Changes in hotel operational procedures, increased use of technology, rebranding of properties and even catering for academic tutors are some of the changes that have been sped up by the Covid-19 pandemic.
Speaking at the International Hospitality Investment Forum (IHIF) in Berlin, Choice Hotels International CEO Patrick Pacious said following the global lockdown in 2020, occupancy of his hotels was 30% in April last year.
He added this prompted a review of the business and led to the group immediately introducing cost cutting measures, such as only cleaning on rooms on request, that previously would have had lengthy trials before potentially being introduced.
Pacious said: “A lot of the innovations we had been thinking about to support our customers we pushed out during Covid and we are really glad we did.”
BWH Hotel Group President and CEO David Kong agreed that the pandemic had accelerated the pace of change of the increased adoption of technology and anyone operating a hotel would need to be prepared for that.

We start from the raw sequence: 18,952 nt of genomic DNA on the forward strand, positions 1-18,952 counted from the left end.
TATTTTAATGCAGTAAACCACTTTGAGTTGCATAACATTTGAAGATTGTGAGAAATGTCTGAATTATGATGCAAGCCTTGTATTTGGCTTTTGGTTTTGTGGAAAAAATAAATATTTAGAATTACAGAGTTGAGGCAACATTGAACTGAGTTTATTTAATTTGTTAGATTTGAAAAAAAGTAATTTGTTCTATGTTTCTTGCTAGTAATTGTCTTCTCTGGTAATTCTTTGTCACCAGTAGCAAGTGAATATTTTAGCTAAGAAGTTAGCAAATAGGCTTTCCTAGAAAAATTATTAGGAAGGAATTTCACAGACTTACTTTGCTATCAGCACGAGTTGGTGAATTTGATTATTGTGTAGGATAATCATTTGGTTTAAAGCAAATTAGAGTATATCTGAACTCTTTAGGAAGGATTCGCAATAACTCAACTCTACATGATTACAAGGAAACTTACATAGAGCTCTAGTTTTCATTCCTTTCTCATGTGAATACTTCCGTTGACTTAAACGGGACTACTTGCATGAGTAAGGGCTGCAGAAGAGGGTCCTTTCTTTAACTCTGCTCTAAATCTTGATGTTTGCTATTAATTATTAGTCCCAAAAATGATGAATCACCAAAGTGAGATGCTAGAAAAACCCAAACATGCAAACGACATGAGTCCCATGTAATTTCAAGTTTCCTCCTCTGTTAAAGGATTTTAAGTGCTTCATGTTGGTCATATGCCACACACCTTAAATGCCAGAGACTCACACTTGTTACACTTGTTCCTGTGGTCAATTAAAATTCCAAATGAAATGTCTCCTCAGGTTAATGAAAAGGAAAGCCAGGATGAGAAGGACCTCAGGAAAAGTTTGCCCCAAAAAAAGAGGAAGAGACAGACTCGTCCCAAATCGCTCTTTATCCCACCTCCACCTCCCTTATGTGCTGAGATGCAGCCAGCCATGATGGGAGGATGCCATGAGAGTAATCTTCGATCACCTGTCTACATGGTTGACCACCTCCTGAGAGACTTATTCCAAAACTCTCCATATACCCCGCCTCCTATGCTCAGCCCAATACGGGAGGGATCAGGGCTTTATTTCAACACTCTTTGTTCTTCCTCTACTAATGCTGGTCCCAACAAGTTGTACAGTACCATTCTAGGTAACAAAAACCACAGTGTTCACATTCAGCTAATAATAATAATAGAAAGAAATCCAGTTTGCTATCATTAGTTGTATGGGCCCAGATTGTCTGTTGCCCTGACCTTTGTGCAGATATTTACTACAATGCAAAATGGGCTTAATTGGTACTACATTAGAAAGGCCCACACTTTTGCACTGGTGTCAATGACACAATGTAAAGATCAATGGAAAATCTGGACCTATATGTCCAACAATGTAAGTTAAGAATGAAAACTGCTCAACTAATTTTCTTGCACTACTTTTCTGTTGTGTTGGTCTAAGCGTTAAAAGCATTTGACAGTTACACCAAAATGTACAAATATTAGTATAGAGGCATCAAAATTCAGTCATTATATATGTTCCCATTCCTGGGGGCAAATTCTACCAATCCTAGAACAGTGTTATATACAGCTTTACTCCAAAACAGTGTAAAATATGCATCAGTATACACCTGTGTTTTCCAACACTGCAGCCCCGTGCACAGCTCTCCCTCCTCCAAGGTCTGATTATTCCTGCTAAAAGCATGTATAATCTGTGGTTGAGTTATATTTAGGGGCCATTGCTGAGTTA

He added: “A lot of us ordered take out from restaurants during Covid and downloaded the apps to make our orders. That’s going to drive consumer behaviour going forwards and so booking a hotel, checking in or checking out is something that’s going to have to be much easier in the future.”
Kong also said the group took advantage of the lockdown to rebrand certain hotels and cited the example of a Best Western property in Austin, Texas, that was moved to the trendier boutique division, Aiden, and which is now reporting a 30% to 40% increase in average rates.
Meanwhile, Minor Hotels CEO Dillip Rajakarier said one of the biggest changes he has seen was in the families market, with many families trying to combine their children’s education with a holiday.
He argued this has led to tutors now travelling with families and he is now considering how best they can be accommodated to ensure he can tap into this growing market.
Pacious added that increasing lengths of stay are also having an impact, with serviced apartments becoming more popular than ever – a trend he believes will stay and grow.
Radisson Hotel Group CEO Federico Gonzalez also argued that while issues of sustainability might have been put on hold as hotels fought for their survival, they will soon emerge again as consumers demand greener options as they resume travelling.
However, he added that, as before Covid-19, this is a matter that needs to be solved by the global industry as opposed to leaving it to individual countries and companies to sort out.